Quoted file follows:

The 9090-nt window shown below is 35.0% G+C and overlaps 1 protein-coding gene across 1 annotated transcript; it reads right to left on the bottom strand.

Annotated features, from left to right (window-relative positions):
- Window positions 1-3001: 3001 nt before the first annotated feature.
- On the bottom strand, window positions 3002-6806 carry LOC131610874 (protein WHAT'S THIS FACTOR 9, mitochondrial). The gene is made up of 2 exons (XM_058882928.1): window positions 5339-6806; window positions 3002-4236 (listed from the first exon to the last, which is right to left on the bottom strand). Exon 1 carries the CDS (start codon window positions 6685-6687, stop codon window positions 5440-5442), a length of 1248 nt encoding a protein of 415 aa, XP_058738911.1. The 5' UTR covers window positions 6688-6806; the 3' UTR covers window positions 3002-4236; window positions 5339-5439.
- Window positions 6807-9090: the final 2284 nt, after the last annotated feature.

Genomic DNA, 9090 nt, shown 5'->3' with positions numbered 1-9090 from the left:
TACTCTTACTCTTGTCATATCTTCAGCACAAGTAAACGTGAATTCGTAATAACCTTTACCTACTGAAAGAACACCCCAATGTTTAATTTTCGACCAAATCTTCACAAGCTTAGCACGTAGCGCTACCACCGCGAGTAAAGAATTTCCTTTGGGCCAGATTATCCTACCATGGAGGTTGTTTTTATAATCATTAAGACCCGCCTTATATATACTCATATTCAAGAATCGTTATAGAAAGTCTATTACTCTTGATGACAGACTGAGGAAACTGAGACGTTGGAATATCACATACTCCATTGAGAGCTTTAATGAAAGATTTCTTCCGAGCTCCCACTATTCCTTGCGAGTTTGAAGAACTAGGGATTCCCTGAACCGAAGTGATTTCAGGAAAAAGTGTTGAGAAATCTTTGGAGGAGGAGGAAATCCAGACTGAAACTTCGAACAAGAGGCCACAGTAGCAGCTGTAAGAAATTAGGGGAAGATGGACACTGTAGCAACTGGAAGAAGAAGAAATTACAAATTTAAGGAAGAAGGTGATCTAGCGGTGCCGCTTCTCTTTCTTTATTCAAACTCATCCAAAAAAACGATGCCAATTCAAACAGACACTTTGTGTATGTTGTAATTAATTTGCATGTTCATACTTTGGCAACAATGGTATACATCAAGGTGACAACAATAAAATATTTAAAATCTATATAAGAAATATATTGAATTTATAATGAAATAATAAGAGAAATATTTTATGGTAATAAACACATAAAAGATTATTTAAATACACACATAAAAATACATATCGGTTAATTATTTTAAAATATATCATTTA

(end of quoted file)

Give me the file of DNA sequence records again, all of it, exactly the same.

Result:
The 9090-nt window shown below is 35.0% G+C and overlaps 1 protein-coding gene across 1 annotated transcript; it reads right to left on the bottom strand.

Annotated features, from left to right (window-relative positions):
- Window positions 1-3001: 3001 nt before the first annotated feature.
- On the bottom strand, window positions 3002-6806 carry LOC131610874 (protein WHAT'S THIS FACTOR 9, mitochondrial). The gene is made up of 2 exons (XM_058882928.1): window positions 5339-6806; window positions 3002-4236 (listed from the first exon to the last, which is right to left on the bottom strand). Exon 1 carries the CDS (start codon window positions 6685-6687, stop codon window positions 5440-5442), a length of 1248 nt encoding a protein of 415 aa, XP_058738911.1. The 5' UTR covers window positions 6688-6806; the 3' UTR covers window positions 3002-4236; window positions 5339-5439.
- Window positions 6807-9090: the final 2284 nt, after the last annotated feature.

Genomic DNA, 9090 nt, shown 5'->3' with positions numbered 1-9090 from the left:
TACTCTTACTCTTGTCATATCTTCAGCACAAGTAAACGTGAATTCGTAATAACCTTTACCTACTGAAAGAACACCCCAATGTTTAATTTTCGACCAAATCTTCACAAGCTTAGCACGTAGCGCTACCACCGCGAGTAAAGAATTTCCTTTGGGCCAGATTATCCTACCATGGAGGTTGTTTTTATAATCATTAAGACCCGCCTTATATATACTCATATTCAAGAATCGTTATAGAAAGTCTATTACTCTTGATGACAGACTGAGGAAACTGAGACGTTGGAATATCACATACTCCATTGAGAGCTTTAATGAAAGATTTCTTCCGAGCTCCCACTATTCCTTGCGAGTTTGAAGAACTAGGGATTCCCTGAACCGAAGTGATTTCAGGAAAAAGTGTTGAGAAATCTTTGGAGGAGGAGGAAATCCAGACTGAAACTTCGAACAAGAGGCCACAGTAGCAGCTGTAAGAAATTAGGGGAAGATGGACACTGTAGCAACTGGAAGAAGAAGAAATTACAAATTTAAGGAAGAAGGTGATCTAGCGGTGCCGCTTCTCTTTCTTTATTCAAACTCATCCAAAAAAACGATGCCAATTCAAACAGACACTTTGTGTATGTTGTAATTAATTTGCATGTTCATACTTTGGCAACAATGGTATACATCAAGGTGACAACAATAAAATATTTAAAATCTATATAAGAAATATATTGAATTTATAATGAAATAATAAGAGAAATATTTTATGGTAATAAACACATAAAAGATTATTTAAATACACACATAAAAATACATATCGGTTAATTATTTTAAAATATATCATTTA